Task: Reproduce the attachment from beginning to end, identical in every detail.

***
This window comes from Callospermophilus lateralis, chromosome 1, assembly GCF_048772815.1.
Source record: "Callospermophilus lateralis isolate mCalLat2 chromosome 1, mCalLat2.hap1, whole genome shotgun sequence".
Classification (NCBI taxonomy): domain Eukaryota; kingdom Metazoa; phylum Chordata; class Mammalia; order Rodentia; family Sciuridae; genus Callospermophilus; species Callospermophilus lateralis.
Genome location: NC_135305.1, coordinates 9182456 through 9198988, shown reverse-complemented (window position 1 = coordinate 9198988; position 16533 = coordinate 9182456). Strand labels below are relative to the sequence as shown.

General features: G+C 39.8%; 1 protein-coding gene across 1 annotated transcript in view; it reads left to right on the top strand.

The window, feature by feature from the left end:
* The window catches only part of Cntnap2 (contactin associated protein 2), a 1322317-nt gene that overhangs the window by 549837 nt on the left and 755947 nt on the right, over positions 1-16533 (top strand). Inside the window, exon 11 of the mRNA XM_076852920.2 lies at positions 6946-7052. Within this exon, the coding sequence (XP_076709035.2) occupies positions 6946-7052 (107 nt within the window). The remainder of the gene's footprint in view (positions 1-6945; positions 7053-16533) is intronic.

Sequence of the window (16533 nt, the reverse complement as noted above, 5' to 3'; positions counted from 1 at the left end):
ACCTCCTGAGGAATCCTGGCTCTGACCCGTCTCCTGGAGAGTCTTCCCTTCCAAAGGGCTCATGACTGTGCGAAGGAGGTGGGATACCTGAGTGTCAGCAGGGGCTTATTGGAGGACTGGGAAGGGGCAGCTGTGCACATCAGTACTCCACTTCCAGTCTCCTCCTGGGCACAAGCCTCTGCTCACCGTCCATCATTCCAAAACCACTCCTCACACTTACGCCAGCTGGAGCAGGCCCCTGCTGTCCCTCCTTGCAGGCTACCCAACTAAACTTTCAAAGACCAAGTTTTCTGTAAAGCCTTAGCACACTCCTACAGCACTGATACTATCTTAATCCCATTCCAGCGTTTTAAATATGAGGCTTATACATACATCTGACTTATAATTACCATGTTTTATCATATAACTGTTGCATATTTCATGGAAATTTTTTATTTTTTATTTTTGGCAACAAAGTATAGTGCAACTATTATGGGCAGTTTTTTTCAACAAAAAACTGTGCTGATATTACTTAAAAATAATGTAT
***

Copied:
This window comes from Callospermophilus lateralis, chromosome 1, assembly GCF_048772815.1.
Source record: "Callospermophilus lateralis isolate mCalLat2 chromosome 1, mCalLat2.hap1, whole genome shotgun sequence".
Classification (NCBI taxonomy): domain Eukaryota; kingdom Metazoa; phylum Chordata; class Mammalia; order Rodentia; family Sciuridae; genus Callospermophilus; species Callospermophilus lateralis.
Genome location: NC_135305.1, coordinates 9182456 through 9198988, shown reverse-complemented (window position 1 = coordinate 9198988; position 16533 = coordinate 9182456). Strand labels below are relative to the sequence as shown.

General features: G+C 39.8%; 1 protein-coding gene across 1 annotated transcript in view; it reads left to right on the top strand.

The window, feature by feature from the left end:
* The window catches only part of Cntnap2 (contactin associated protein 2), a 1322317-nt gene that overhangs the window by 549837 nt on the left and 755947 nt on the right, over positions 1-16533 (top strand). Inside the window, exon 11 of the mRNA XM_076852920.2 lies at positions 6946-7052. Within this exon, the coding sequence (XP_076709035.2) occupies positions 6946-7052 (107 nt within the window). The remainder of the gene's footprint in view (positions 1-6945; positions 7053-16533) is intronic.

Sequence of the window (16533 nt, the reverse complement as noted above, 5' to 3'; positions counted from 1 at the left end):
ACCTCCTGAGGAATCCTGGCTCTGACCCGTCTCCTGGAGAGTCTTCCCTTCCAAAGGGCTCATGACTGTGCGAAGGAGGTGGGATACCTGAGTGTCAGCAGGGGCTTATTGGAGGACTGGGAAGGGGCAGCTGTGCACATCAGTACTCCACTTCCAGTCTCCTCCTGGGCACAAGCCTCTGCTCACCGTCCATCATTCCAAAACCACTCCTCACACTTACGCCAGCTGGAGCAGGCCCCTGCTGTCCCTCCTTGCAGGCTACCCAACTAAACTTTCAAAGACCAAGTTTTCTGTAAAGCCTTAGCACACTCCTACAGCACTGATACTATCTTAATCCCATTCCAGCGTTTTAAATATGAGGCTTATACATACATCTGACTTATAATTACCATGTTTTATCATATAACTGTTGCATATTTCATGGAAATTTTTTATTTTTTATTTTTGGCAACAAAGTATAGTGCAACTATTATGGGCAGTTTTTTTCAACAAAAAACTGTGCTGATATTACTTAAAAATAATGTAT